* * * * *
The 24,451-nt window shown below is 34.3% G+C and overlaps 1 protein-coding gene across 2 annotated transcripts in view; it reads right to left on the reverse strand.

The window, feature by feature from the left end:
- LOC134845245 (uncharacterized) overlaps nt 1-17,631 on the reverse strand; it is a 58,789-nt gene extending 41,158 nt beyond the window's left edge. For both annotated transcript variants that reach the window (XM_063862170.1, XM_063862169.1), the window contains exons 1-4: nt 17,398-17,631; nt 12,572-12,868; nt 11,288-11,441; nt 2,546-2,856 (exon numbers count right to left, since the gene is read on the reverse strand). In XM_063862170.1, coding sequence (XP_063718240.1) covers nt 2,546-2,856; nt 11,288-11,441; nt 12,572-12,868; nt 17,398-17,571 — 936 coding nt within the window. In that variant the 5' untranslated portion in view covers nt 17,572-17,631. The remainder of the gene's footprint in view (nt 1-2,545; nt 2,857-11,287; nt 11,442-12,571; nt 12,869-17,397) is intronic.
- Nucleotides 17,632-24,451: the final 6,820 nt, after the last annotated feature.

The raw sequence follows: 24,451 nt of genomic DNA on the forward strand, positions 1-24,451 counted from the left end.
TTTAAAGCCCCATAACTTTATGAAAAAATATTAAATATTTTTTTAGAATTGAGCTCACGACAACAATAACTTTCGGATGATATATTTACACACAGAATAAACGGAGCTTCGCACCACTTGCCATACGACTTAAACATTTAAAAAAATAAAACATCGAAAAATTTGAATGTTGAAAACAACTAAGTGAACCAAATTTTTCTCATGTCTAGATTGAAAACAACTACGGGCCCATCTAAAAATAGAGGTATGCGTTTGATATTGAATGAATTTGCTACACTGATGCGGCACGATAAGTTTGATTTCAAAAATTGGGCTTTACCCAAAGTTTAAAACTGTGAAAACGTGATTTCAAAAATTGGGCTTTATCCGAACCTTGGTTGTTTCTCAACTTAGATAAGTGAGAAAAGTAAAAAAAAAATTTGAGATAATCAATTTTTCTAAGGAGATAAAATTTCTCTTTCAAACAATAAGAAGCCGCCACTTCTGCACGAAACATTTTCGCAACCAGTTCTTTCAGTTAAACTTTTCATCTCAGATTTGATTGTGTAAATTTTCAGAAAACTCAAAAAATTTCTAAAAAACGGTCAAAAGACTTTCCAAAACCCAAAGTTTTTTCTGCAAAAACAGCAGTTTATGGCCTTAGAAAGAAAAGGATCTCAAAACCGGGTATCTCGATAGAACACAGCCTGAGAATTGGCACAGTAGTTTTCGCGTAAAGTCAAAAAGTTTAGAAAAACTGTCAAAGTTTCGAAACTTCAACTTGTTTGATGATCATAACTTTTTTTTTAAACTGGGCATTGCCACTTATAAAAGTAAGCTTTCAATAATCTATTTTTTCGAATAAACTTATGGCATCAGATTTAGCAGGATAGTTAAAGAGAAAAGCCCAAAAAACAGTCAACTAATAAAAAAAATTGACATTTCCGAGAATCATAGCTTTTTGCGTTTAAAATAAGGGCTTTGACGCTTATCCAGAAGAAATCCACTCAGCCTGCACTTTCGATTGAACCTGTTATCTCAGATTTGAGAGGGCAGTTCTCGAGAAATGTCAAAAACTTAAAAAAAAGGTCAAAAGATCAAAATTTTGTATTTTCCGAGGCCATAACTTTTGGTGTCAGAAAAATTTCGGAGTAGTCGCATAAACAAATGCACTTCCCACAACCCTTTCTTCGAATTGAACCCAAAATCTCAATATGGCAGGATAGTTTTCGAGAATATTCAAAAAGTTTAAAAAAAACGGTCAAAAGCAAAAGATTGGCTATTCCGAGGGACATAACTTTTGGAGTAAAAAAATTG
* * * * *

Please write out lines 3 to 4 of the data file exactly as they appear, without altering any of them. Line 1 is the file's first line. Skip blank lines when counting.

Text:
- LOC134845245 (uncharacterized) overlaps nt 1-17,631 on the reverse strand; it is a 58,789-nt gene extending 41,158 nt beyond the window's left edge. For both annotated transcript variants that reach the window (XM_063862170.1, XM_063862169.1), the window contains exons 1-4: nt 17,398-17,631; nt 12,572-12,868; nt 11,288-11,441; nt 2,546-2,856 (exon numbers count right to left, since the gene is read on the reverse strand). In XM_063862170.1, coding sequence (XP_063718240.1) covers nt 2,546-2,856; nt 11,288-11,441; nt 12,572-12,868; nt 17,398-17,571 — 936 coding nt within the window. In that variant the 5' untranslated portion in view covers nt 17,572-17,631. The remainder of the gene's footprint in view (nt 1-2,545; nt 2,857-11,287; nt 11,442-12,571; nt 12,869-17,397) is intronic.
- Nucleotides 17,632-24,451: the final 6,820 nt, after the last annotated feature.